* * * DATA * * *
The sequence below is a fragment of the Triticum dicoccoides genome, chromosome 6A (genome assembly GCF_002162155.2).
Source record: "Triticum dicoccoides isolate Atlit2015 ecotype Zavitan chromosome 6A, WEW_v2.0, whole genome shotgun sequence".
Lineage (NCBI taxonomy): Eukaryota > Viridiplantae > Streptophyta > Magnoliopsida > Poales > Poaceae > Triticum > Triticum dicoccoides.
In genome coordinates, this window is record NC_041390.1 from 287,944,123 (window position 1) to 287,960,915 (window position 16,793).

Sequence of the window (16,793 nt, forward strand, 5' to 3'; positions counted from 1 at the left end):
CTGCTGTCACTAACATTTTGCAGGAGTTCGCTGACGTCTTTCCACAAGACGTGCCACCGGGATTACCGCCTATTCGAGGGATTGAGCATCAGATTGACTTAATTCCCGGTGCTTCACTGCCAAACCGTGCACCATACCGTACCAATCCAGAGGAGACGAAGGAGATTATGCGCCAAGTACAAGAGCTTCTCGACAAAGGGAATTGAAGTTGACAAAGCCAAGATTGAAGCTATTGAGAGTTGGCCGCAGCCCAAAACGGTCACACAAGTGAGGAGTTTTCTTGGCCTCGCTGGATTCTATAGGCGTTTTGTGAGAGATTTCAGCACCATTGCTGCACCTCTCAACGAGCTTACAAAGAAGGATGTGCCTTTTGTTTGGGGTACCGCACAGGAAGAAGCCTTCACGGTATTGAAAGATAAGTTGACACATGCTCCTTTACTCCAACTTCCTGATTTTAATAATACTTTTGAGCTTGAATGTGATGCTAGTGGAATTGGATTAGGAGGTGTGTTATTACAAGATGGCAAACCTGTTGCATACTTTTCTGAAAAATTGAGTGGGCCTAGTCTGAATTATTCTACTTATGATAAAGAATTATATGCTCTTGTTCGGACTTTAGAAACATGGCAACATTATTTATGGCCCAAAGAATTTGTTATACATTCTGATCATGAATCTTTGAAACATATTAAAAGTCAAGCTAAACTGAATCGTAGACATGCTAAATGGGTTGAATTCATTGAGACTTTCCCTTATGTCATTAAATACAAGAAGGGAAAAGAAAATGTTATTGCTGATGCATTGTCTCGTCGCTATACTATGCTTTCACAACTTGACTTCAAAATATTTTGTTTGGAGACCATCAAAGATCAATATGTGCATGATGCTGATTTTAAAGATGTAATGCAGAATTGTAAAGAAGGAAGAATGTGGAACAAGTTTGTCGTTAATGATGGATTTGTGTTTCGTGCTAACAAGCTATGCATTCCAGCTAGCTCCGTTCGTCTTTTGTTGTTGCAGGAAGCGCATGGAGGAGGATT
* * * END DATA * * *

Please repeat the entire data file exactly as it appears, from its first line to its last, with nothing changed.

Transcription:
The sequence below is a fragment of the Triticum dicoccoides genome, chromosome 6A (genome assembly GCF_002162155.2).
Source record: "Triticum dicoccoides isolate Atlit2015 ecotype Zavitan chromosome 6A, WEW_v2.0, whole genome shotgun sequence".
Lineage (NCBI taxonomy): Eukaryota > Viridiplantae > Streptophyta > Magnoliopsida > Poales > Poaceae > Triticum > Triticum dicoccoides.
In genome coordinates, this window is record NC_041390.1 from 287,944,123 (window position 1) to 287,960,915 (window position 16,793).

Sequence of the window (16,793 nt, forward strand, 5' to 3'; positions counted from 1 at the left end):
CTGCTGTCACTAACATTTTGCAGGAGTTCGCTGACGTCTTTCCACAAGACGTGCCACCGGGATTACCGCCTATTCGAGGGATTGAGCATCAGATTGACTTAATTCCCGGTGCTTCACTGCCAAACCGTGCACCATACCGTACCAATCCAGAGGAGACGAAGGAGATTATGCGCCAAGTACAAGAGCTTCTCGACAAAGGGAATTGAAGTTGACAAAGCCAAGATTGAAGCTATTGAGAGTTGGCCGCAGCCCAAAACGGTCACACAAGTGAGGAGTTTTCTTGGCCTCGCTGGATTCTATAGGCGTTTTGTGAGAGATTTCAGCACCATTGCTGCACCTCTCAACGAGCTTACAAAGAAGGATGTGCCTTTTGTTTGGGGTACCGCACAGGAAGAAGCCTTCACGGTATTGAAAGATAAGTTGACACATGCTCCTTTACTCCAACTTCCTGATTTTAATAATACTTTTGAGCTTGAATGTGATGCTAGTGGAATTGGATTAGGAGGTGTGTTATTACAAGATGGCAAACCTGTTGCATACTTTTCTGAAAAATTGAGTGGGCCTAGTCTGAATTATTCTACTTATGATAAAGAATTATATGCTCTTGTTCGGACTTTAGAAACATGGCAACATTATTTATGGCCCAAAGAATTTGTTATACATTCTGATCATGAATCTTTGAAACATATTAAAAGTCAAGCTAAACTGAATCGTAGACATGCTAAATGGGTTGAATTCATTGAGACTTTCCCTTATGTCATTAAATACAAGAAGGGAAAAGAAAATGTTATTGCTGATGCATTGTCTCGTCGCTATACTATGCTTTCACAACTTGACTTCAAAATATTTTGTTTGGAGACCATCAAAGATCAATATGTGCATGATGCTGATTTTAAAGATGTAATGCAGAATTGTAAAGAAGGAAGAATGTGGAACAAGTTTGTCGTTAATGATGGATTTGTGTTTCGTGCTAACAAGCTATGCATTCCAGCTAGCTCCGTTCGTCTTTTGTTGTTGCAGGAAGCGCATGGAGGAGGATT